Dear Design Doctor
Four years ago I graduated as a jeweller. As it was financially very hard at the beginning of my career, I had to take on a full time teaching job and developed my own work on the side. I have been selling through Etsy mostly, and done some craft shows too.
I love teaching and inspiring my students, but something is missing.
I trained as a designer jeweller, I want to create and I want to make my living as a jeweller! But I am scared to make the jump. Although it doesn’t pay that well, it pays regularly and covers the basics. Will I earn enough from my jewellery alone? When is the right time to go full-time?
Patricia van den Akker, Director of The Design Trust, answered this question as The Design Doctor in Crafts Magazine November/December 2014 (page 22) where it was titled ‘Taking the great leap forward’.
‘Exciting times indeed!
And I would be surprised if you wouldn’t be scared to be honest!
This is obviously a big decision for you and your career.
At the same time I want to remind you that your career is an ongoing journey, often made up of many small and bigger decisions along the way.
There will be challenges and opportunities along the way, and it depends on how you create and respond to these ups and downs that will define and make your career.
To take some of the immediate anxiety out of your dilemma, I would suggest that you start to think about your current situation in the long term, to give you some perspective.
Make a list of the positives of being a teacher: What does it do for you?
Make another list of the positives of earning your living as a jeweller, what do you gain then?
Then make a list of the negatives if you would decide to continue your teaching job.
And lastly (a very powerful question): What would be the negatives if you would decide not to be a full-time jeweller.
Take your time to do this exercise.
What did you learn?
Money is obviously an issue, but there are also other motivations and feelings at stake here.
At present your worries about your financial future might be clouded by your emotions, rather than facts.
It will really help you to do a financial forecast:
Start with your current situation and write down in detail your income and expenditure for the current year.
Then create a financial forecast as a full-time jeweller for next year.
Start with your expenditure (as that’s easier to predict).
Go in depth:
- What are your studio, material and marketing costs?
- How much ‘salary’ would you like?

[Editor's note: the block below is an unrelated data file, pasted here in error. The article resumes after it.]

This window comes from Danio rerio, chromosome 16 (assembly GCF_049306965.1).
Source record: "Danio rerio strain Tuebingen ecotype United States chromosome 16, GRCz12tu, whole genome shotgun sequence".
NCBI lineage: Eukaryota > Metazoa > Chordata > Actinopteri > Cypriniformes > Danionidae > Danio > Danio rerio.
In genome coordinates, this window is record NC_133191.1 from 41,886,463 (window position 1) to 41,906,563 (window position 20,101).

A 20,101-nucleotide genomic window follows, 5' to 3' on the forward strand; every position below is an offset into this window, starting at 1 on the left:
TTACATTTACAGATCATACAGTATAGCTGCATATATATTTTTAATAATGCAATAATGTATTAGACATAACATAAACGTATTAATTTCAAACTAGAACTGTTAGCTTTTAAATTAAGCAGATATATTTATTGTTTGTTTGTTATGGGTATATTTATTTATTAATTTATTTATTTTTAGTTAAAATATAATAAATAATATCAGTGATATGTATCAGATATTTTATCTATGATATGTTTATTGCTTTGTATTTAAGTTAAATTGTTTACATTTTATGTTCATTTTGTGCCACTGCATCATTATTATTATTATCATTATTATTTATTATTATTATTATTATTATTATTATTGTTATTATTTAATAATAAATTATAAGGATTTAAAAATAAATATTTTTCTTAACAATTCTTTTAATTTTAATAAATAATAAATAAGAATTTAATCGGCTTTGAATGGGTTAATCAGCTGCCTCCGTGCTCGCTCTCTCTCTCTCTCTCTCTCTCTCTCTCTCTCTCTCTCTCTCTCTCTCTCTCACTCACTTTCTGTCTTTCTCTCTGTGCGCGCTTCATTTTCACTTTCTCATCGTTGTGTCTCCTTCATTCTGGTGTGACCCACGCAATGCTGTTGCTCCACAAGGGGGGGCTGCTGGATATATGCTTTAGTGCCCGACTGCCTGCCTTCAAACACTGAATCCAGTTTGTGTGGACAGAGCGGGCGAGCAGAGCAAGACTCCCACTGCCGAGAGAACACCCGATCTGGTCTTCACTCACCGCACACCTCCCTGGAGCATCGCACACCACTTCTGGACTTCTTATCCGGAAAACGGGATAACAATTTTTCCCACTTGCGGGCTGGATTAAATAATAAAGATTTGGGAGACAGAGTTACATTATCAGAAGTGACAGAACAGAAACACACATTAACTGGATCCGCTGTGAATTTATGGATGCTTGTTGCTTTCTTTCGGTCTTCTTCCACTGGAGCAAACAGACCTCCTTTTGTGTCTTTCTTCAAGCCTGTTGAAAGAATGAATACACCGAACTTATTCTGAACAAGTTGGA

- Which shows do you want to do?
When you know more about your annual expenditure, then start to look at how much income you need to generate:
- How many pieces do you need to sell, and at what price level?
- How many commissions?
- Think about different price levels and where you want to position yourself in the market.
- How will you be selling your work – mostly online, or do you need to do better and more shows, approach galleries in UK and abroad?
Really think it through, and work out what the financial (both income and expenditure) implications are.
What would be possible but realistic if you are able to work full-time on your jewellery business?
Doing a budget in this way will allow you to start thinking about your income streams, your marketing and sales channels, your ambitions.
Instead of a vague idea of ‘going full-time’ this will help you to make your plan more concrete and realistic.
Giving up teaching doesn’t mean you can’t utilise your educational and communication skills and passion. Rather the contrary!
Reinvigorate and focus on working with your kind of dream students to create new and creative income streams for yourself:
- Look for freelance teaching work, as commercial organisations and universities now often offer technical evening courses or Summer schools.
- Run jewellery making workshops from your own studio.
- Could you develop and promote online training yourself or through organisations like Mastered?
Your teaching job has obviously created a financial safety net in the last couple of years, which has been essential as financial worries manage to kill of your creativity dramatically.
But making the jump and taking a (calculated) risk might just be what you need right now.
I have seen it happen many times before with my clients: they worry and procrastinate about this decision (understandably), but the vast majority of them say afterwards: ‘Why didn’t I do this much earlier? It gave me the push I needed to take myself seriously.’
What’s the worst that could happen?
Be brave and show the world what you are truly capable of, become more professional (and be seen to be more professional!), and gain confidence in the process.
The reality is that nobody can tell you when the right time is to make the jump to becoming a fulltime jeweller.
You don’t need me to tell you that.
It’s true: your income will probably dip (for a short period), it is riskier, you will need to be more pro-active.
But think far ahead: your 80th birthday:
What kind of life and events do you want to look back at?
What do you want to have achieved as a human being and jeweller?
Let THAT be your guide at this current cross road in your life and career.
And no doubt too at the many future crossroads that will follow.
Take charge and enjoy your journey!
Let 2015 be the true start of you and your jewellery business.’